It didn't disappoint. Goldberg claims to have had an awakening about the state of Black families. And you'll never guess how he got there...really, you'll never guess.
The thought came to me when a friend pointed me to a column by the Washington Post's Courtland Milloy about how blacks are fleeing baseball at an alarming rate. Today only 8% of the baseball players are black. In 1959, black participation was more than twice as high at 17%. In 1975, the high-water mark, the rate was 27%.Oh the humanity...black kids aren't playing baseball. And of course, that's because they don't have fathers around to teach them. Can you believe that shit?!
The reasons for the decline are many and controversial, but one cited by Milloy is that baseball is a game taught by fathers, while basketball and football are more often taught by peers in pickup games.
But all that is just Goldberg's way of trotting out the same-old same-old we hear about African Americans from conservatives all the time - Black people (read: Black men) don't adhere to our concept of "family values." Of course that has nothing to do with policies in this country - dating back to slavery - where we did everything we could think of to break up and threaten the survival of Black families. Oh no...let's not look at the history - which categorically tells us that white people have always seen a Black man with a family to love, support and defend as a threat.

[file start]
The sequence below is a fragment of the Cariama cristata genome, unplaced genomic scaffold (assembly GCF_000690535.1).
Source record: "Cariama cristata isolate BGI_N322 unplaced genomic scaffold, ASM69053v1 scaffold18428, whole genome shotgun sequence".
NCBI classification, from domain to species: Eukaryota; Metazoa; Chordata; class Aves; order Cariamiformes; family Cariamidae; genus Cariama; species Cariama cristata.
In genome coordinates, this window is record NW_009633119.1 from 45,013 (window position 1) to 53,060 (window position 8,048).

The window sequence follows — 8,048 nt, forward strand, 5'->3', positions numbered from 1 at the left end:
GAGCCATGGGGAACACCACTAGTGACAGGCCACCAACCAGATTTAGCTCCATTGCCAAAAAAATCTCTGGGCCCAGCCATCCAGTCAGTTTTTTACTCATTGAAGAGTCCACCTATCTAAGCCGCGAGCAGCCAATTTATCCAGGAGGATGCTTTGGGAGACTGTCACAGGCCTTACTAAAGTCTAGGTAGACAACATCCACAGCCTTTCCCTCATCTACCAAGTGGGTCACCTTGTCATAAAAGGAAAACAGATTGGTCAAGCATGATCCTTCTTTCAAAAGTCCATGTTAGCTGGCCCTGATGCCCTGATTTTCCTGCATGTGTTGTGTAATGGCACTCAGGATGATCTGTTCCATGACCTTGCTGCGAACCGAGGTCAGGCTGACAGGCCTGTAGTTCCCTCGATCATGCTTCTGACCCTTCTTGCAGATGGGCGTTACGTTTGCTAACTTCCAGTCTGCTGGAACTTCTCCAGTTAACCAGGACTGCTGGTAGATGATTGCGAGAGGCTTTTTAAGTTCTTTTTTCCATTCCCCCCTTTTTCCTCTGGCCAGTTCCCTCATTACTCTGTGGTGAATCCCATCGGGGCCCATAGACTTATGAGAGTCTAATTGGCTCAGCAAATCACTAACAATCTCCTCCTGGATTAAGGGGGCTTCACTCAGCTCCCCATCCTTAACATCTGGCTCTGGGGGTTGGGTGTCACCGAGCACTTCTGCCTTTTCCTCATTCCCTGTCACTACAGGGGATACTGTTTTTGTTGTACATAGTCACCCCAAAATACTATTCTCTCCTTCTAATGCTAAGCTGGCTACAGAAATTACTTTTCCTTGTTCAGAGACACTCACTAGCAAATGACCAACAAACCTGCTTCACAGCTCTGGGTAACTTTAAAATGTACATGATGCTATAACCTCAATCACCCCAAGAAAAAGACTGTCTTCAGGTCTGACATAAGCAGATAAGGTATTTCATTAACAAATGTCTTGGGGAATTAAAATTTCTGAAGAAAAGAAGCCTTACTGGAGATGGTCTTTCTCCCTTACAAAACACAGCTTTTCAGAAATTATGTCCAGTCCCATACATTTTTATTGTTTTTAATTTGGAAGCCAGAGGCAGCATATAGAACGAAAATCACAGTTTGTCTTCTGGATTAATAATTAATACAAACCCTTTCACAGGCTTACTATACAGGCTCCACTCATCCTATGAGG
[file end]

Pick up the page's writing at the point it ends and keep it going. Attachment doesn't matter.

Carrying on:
It doesn't even seem to enter Goldberg's consciousness that simply by being who he is - an educated, powerful, family man - President Obama is doing the most important thing he can to alter the dynamic that has built up in this country for generations...showing us how its done.
You just don't see it Mr. Goldberg - do you? Well maybe this is one of those times when pictures are worth 1,000 words.
Got it? Now run and tell THAT!
UPDATE: There are all kinds of ways to challenge what Goldberg said. My pictorial point was simply one. Here's another: He says that the smaller number of African American men in baseball is somehow indicative of...something. So let's ask Mr. Goldberg to come up with an explanation for things like this:
The percentage of black college graduates majoring in engineering fields has increased from less than 2% to more than 12% in the past 30 years, a U.S. Department of Education report says.Or does he simply want to imply that professional sports is the only way to gauge the success of African Americans?